history

The Story's Soul

80 years after they were handwritten, in German, Moses' voice emerges, clear and expressive, thru a set of original letters. It is this voice that urges us to rebuild the universe around it, that comes back to tell us the story.

It is clear to us that the man who wrote the letters was transpicuous. He reveals no concern to hide his insecurity and even less to articulate any kind of loving games. Besides the words, his frailty and self-surrender are made visible thru the calligraphy. The use of paper to its maximum (and, as we learn reading the letters, also of the ink) is touching.

There is also a peculiarity in his style that puts us in direct contact with his beloved Natalia: Moses proves to be sensitive and careful with her feelings and affairs and often poses her as the focal point of the missives.

letter_Rio.jpg

Click to download the complete set of original letters.

Moses as a Toddler, Wielkie Oczy (circa 1910)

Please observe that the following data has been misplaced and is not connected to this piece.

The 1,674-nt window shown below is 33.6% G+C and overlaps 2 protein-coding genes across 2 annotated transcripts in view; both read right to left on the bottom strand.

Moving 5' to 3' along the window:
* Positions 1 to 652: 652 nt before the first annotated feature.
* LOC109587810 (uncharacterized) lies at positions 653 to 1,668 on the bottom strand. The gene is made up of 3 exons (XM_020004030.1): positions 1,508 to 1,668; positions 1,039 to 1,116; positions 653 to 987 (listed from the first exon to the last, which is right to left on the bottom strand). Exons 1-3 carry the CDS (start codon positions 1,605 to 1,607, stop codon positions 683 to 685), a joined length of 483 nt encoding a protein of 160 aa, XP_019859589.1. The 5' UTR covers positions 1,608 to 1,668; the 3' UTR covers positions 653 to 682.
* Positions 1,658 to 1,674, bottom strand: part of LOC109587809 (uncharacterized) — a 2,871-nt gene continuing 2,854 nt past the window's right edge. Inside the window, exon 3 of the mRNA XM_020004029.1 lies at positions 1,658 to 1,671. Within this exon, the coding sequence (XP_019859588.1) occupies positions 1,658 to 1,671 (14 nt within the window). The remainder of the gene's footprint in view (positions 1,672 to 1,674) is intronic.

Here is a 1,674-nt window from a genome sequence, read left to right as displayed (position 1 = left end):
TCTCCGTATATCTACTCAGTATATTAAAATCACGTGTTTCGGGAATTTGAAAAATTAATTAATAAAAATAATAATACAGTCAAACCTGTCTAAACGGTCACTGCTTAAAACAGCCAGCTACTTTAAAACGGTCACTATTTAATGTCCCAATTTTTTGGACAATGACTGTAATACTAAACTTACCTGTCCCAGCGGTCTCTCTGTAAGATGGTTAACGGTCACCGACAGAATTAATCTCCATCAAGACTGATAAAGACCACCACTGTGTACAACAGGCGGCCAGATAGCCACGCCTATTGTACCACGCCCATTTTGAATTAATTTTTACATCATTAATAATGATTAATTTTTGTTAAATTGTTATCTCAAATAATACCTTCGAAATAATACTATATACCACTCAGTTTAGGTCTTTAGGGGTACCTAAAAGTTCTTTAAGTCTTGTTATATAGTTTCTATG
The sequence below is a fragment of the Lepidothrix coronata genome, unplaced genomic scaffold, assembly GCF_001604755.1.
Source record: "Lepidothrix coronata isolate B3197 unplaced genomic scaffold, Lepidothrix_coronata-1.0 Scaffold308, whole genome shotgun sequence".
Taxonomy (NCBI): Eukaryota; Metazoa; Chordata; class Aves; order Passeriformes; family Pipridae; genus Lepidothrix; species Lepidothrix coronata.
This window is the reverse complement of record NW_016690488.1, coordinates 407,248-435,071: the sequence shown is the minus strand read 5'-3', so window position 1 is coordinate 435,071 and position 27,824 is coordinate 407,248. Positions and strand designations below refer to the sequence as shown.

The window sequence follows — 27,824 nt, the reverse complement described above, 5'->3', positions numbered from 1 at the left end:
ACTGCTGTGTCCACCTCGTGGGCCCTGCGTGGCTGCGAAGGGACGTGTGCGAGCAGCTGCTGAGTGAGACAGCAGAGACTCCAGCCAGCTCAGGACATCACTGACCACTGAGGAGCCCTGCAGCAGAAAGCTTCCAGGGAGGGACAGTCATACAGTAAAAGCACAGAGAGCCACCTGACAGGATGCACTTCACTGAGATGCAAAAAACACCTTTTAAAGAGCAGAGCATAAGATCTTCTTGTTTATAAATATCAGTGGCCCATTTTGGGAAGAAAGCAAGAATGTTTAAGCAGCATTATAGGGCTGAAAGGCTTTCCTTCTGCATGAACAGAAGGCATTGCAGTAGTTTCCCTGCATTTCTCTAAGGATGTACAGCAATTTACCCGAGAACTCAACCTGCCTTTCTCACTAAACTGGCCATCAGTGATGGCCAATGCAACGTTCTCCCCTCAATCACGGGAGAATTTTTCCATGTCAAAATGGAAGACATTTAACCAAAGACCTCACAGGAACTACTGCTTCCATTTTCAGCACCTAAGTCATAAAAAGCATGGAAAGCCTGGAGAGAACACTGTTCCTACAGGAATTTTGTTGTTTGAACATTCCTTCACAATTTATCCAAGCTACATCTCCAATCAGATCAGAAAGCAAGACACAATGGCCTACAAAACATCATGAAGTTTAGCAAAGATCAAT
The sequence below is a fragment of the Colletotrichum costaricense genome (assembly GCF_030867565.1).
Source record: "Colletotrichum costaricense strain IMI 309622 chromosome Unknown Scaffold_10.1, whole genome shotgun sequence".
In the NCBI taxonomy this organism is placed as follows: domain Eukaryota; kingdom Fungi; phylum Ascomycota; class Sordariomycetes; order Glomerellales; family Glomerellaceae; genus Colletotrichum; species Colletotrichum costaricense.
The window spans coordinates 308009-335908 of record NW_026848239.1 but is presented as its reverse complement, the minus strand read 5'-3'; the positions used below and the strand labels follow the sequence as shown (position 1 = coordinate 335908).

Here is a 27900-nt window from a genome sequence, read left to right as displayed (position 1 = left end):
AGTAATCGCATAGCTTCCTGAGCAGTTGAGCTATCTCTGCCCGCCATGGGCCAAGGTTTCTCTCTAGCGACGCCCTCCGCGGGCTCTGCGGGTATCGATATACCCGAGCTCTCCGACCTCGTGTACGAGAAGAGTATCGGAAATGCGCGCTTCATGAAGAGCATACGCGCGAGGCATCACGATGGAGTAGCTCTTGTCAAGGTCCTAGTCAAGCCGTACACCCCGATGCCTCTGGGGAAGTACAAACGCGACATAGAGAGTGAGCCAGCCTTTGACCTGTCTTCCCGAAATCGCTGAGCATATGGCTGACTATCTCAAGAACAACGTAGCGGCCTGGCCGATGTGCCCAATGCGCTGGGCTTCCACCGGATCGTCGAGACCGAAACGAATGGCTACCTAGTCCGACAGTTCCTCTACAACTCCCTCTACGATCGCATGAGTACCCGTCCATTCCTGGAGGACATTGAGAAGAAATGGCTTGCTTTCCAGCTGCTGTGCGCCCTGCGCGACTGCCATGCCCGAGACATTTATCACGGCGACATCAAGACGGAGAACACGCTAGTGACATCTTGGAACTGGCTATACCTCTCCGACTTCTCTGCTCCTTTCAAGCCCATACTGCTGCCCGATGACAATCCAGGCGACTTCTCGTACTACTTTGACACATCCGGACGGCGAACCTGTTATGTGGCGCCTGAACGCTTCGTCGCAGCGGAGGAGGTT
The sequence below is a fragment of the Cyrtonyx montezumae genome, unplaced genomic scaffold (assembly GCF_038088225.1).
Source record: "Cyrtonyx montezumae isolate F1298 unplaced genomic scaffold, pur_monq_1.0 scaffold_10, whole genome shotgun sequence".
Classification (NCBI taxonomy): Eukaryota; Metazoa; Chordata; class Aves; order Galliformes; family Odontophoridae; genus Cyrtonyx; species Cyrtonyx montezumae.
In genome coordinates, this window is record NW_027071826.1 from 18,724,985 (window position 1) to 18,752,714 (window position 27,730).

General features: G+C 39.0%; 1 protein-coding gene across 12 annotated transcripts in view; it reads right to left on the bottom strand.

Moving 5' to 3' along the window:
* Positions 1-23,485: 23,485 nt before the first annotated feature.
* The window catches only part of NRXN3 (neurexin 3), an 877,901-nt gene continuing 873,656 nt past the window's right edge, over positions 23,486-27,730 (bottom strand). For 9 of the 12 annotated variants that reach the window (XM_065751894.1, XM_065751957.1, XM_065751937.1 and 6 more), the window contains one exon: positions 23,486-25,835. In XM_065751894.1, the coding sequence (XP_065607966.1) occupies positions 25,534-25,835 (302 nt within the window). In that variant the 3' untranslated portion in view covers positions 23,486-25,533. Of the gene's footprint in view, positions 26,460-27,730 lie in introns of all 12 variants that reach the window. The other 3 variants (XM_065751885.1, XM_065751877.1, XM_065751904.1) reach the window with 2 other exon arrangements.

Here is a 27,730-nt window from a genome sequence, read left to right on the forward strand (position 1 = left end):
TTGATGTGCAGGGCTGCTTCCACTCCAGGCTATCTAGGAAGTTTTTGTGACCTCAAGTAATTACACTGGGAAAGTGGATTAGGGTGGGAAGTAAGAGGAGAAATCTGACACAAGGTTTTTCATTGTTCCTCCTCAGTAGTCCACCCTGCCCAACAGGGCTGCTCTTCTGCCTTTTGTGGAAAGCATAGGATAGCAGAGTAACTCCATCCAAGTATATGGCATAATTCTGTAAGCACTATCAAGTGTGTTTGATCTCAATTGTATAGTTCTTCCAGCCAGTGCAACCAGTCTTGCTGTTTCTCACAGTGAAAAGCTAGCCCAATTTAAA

Moses was the 8th sibling of Adela and Chaim Waldmann. They lived in Wielkie Oczy, a shtetl (small town, in iidish) in eastern Galicia, then a Austro-Hungarian province, now a Polish, very near Ukrainian border. The family was quite poor but the older brothers were studying and having opportunities somewhere else, in bigger cities. 

German, The Language That Makes Sense

By 1933 Moses was a fluent German speaker, a capability acquired since his boyhood. The Polish tongue, besides being a very complex one, was secondary one for the Iidiche speaking Jews of most of Eastern Europe. Portuguese would be conquered later on, with a great deal of effort and the resulting scars of a strong and ever lasting German accent.

Since the letters are the soul of the movie, it's more than natural that our beloved ghosts speaks to us in German, with its peculiar metaphors and expressions of feelings and state of mind.

Of course the final product will have subtitles, as many as necessary, starting with English and Portuguese, but we expect to make the German gestalt permeate the movie making it at the same time a universal, a Jewish and a German story.